China Joint Ventures: What Can You Do?

CLB’s own Steve Dickinson was interviewed today by New Zealand newspaper, The Dominion Post, regarding Sanlu melamine tainted milk, in an article entitled,  What Fonterra Didn’t Know.

Some facts first. Wikipedia tells us this about Fonterra:

Fonterra Co-operative Group Ltd (NZX: FCGHA), generally known as Fonterra, is New Zealand’s largest company by turnover. A cooperative, Fonterra is owned by approximately 11,000 farmers throughout the country. It is the sixth-largest dairy company in the world, and the most influential by far when it comes to determining international dairy trade, handling over a third of all international dairy trade.

In 2005, Fonterra paid $153 million for a 43 per cent stake in the SanLu joint venture.

Now let’s get to the law. What sort of control can a foreign company expect to have as a 43% stakeholder in a Chinese joint venture? Steve very bluntly tells us in the article:

Steve Dickinson, a partner at law firm Harris Bricken, has been based in China since the 1980s, and is heavily involved in the food industry.

“The reality is if you’re a 43 per cent shareholder in a joint venture in China you’re nothing,” he said. “You don’t know anything, you don’t have any power.”

Okay, but let’s say you are a minority shareholder in a Chinese joint venture entity and you learn of something along the lines of  tainted milk? Steve did some research on this issue today by, among other things, meeting with a cadre of Chinese lawyers who focus their practices on foreign investment, company law, and criminal law. Steve’s conclusions from those meetings is as follows:

Chinese law on this sort of thing is really no different than the law of most any developed country:

● If a company director learns of a problem, he or she has a duty to report it to the company board and to call a meeting if the matter is serious.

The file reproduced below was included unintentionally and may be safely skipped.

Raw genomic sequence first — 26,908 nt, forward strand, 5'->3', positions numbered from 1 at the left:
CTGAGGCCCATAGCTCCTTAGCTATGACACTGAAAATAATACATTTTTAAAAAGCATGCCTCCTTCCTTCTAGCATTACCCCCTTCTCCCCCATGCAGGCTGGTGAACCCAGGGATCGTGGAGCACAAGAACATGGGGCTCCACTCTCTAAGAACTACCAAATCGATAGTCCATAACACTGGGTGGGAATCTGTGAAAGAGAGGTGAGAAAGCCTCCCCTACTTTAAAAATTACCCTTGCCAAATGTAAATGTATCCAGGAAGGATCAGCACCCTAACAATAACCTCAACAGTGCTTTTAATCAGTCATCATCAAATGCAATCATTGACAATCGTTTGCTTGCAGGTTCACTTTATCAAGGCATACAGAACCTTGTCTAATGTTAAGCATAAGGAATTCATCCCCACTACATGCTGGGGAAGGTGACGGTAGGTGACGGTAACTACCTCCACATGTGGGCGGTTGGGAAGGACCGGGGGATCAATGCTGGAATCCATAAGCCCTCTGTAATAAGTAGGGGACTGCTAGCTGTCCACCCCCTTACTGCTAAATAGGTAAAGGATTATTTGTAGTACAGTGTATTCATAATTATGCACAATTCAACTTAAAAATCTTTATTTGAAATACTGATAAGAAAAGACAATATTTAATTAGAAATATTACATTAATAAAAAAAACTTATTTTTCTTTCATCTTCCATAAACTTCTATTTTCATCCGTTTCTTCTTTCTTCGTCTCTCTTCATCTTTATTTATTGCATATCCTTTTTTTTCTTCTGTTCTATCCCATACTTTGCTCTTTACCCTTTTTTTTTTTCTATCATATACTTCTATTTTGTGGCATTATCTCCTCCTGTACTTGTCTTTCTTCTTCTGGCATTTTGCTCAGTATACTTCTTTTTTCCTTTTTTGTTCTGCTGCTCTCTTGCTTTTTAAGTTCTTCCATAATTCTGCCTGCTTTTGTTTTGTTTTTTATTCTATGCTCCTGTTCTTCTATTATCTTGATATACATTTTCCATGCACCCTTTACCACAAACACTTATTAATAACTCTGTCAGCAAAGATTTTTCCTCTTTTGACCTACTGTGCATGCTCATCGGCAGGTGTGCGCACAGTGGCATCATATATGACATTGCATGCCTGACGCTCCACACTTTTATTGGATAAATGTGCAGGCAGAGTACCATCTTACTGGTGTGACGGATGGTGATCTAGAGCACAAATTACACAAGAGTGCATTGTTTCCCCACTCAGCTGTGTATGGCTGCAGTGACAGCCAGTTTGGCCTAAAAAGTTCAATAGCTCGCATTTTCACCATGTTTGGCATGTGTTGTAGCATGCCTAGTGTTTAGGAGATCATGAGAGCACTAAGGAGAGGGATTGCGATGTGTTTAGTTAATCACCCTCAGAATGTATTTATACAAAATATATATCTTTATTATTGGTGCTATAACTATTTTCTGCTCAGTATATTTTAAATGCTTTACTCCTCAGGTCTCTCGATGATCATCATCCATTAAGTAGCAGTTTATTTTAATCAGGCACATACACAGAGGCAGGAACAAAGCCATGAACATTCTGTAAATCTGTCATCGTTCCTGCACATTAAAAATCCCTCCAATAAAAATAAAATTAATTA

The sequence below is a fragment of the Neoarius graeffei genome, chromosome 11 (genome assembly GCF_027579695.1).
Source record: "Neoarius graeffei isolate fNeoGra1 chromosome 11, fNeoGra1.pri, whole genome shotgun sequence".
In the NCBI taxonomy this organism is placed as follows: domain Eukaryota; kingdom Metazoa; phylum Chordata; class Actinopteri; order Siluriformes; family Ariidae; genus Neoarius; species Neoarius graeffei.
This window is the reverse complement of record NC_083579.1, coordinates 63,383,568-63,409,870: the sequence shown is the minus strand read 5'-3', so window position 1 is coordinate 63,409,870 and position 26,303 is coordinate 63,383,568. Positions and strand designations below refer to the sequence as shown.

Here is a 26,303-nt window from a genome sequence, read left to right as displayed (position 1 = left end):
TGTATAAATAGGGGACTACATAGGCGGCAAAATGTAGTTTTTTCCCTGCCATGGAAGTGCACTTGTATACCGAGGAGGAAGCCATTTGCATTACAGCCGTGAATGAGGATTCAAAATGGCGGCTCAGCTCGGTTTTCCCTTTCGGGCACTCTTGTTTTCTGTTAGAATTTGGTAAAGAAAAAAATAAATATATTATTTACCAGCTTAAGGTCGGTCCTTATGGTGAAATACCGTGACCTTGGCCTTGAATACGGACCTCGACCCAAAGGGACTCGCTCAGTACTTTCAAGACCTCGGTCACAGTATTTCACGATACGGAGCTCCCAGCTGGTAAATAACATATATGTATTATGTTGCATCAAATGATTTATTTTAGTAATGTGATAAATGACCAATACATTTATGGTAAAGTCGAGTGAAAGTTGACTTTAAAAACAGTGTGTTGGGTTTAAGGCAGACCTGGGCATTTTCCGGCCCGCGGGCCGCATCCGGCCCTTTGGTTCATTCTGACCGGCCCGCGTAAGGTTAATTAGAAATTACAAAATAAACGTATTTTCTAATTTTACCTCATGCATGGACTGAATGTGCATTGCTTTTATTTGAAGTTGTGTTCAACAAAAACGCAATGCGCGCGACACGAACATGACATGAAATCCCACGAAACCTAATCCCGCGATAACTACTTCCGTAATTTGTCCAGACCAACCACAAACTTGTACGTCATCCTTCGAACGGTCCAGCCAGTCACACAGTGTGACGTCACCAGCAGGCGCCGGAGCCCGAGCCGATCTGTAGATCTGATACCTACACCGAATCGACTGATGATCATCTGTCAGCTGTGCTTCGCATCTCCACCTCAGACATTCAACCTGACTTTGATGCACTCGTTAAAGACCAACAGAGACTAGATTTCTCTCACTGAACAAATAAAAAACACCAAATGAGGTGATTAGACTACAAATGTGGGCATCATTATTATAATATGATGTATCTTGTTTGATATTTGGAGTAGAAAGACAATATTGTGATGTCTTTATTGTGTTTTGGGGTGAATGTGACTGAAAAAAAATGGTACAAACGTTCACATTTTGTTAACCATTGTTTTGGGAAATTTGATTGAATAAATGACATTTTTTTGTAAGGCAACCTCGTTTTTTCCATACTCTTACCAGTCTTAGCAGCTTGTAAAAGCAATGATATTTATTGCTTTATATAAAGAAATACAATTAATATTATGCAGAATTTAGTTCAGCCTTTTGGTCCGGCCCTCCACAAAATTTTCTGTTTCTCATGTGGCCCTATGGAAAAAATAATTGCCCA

● Once the report is made, the obligation of the director ceases.
● If the board takes action contrary to the advice of the director, it is the duty of the director to follow the decision of the board.
● In particular, the director has an affirmative duty to maintain the secrecy of the information, regardless of what the director thinks about the matter personally. The duty of the director is to the company, not to the general public.

Though these rules raise some obvious moral issues, in the Sanlu case, the alleged decision to hide the problems and delay a recall almost certainly will end up hurting Sanlu economically. The international dispute resolution lawyers at my law firm have worked with a number of companies on recalls and in every single instance (of which I am aware), our client company pursued its recall as quickly as it possibly could so it could minimize any legal and publicity fall out.

It appears Fonterra had three directors on the Sanlu JV board and those three directors pressured the Joint Venture to do something about the tainted milk and it also appears Sanlu did indeed do something: it reported the problems to the local authorities but there was no recall. It is here that things get rather fuzzy. The media talk about Sanlu needing to comply with governmental wishes, but I do not know why Sanlu could not have itself publicized the problems or even issued its own recall. Some of the articles talk about how Sanlu could not do this without compromising critical governmental relationships. Eventually, it seems the New Zealand government went to Beijing about this and Beijing acted.

We will continue trying to monitor this case and report back if we learn more.